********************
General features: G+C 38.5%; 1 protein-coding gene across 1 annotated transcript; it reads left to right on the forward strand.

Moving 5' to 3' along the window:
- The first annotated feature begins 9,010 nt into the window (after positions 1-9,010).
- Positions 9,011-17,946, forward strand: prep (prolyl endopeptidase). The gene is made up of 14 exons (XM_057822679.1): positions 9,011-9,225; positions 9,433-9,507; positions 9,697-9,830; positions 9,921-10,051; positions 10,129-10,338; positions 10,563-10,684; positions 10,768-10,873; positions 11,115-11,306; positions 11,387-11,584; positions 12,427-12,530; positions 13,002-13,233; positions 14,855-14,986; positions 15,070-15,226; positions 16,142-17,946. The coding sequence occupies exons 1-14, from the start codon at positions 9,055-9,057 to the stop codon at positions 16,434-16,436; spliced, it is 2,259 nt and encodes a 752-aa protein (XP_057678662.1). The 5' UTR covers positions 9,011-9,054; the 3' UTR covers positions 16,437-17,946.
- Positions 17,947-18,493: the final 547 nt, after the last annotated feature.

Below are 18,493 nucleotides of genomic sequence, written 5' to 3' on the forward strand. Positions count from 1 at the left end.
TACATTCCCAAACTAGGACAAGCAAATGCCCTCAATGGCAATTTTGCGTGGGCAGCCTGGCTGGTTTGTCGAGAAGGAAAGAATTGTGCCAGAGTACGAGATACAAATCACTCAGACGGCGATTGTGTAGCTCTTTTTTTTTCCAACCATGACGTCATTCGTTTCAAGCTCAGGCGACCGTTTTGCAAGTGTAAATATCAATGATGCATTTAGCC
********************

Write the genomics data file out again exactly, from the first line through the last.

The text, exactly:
General features: G+C 38.5%; 1 protein-coding gene across 1 annotated transcript; it reads left to right on the forward strand.

Moving 5' to 3' along the window:
- The first annotated feature begins 9,010 nt into the window (after positions 1-9,010).
- Positions 9,011-17,946, forward strand: prep (prolyl endopeptidase). The gene is made up of 14 exons (XM_057822679.1): positions 9,011-9,225; positions 9,433-9,507; positions 9,697-9,830; positions 9,921-10,051; positions 10,129-10,338; positions 10,563-10,684; positions 10,768-10,873; positions 11,115-11,306; positions 11,387-11,584; positions 12,427-12,530; positions 13,002-13,233; positions 14,855-14,986; positions 15,070-15,226; positions 16,142-17,946. The coding sequence occupies exons 1-14, from the start codon at positions 9,055-9,057 to the stop codon at positions 16,434-16,436; spliced, it is 2,259 nt and encodes a 752-aa protein (XP_057678662.1). The 5' UTR covers positions 9,011-9,054; the 3' UTR covers positions 16,437-17,946.
- Positions 17,947-18,493: the final 547 nt, after the last annotated feature.

Below are 18,493 nucleotides of genomic sequence, written 5' to 3' on the forward strand. Positions count from 1 at the left end.
TACATTCCCAAACTAGGACAAGCAAATGCCCTCAATGGCAATTTTGCGTGGGCAGCCTGGCTGGTTTGTCGAGAAGGAAAGAATTGTGCCAGAGTACGAGATACAAATCACTCAGACGGCGATTGTGTAGCTCTTTTTTTTTCCAACCATGACGTCATTCGTTTCAAGCTCAGGCGACCGTTTTGCAAGTGTAAATATCAATGATGCATTTAGCC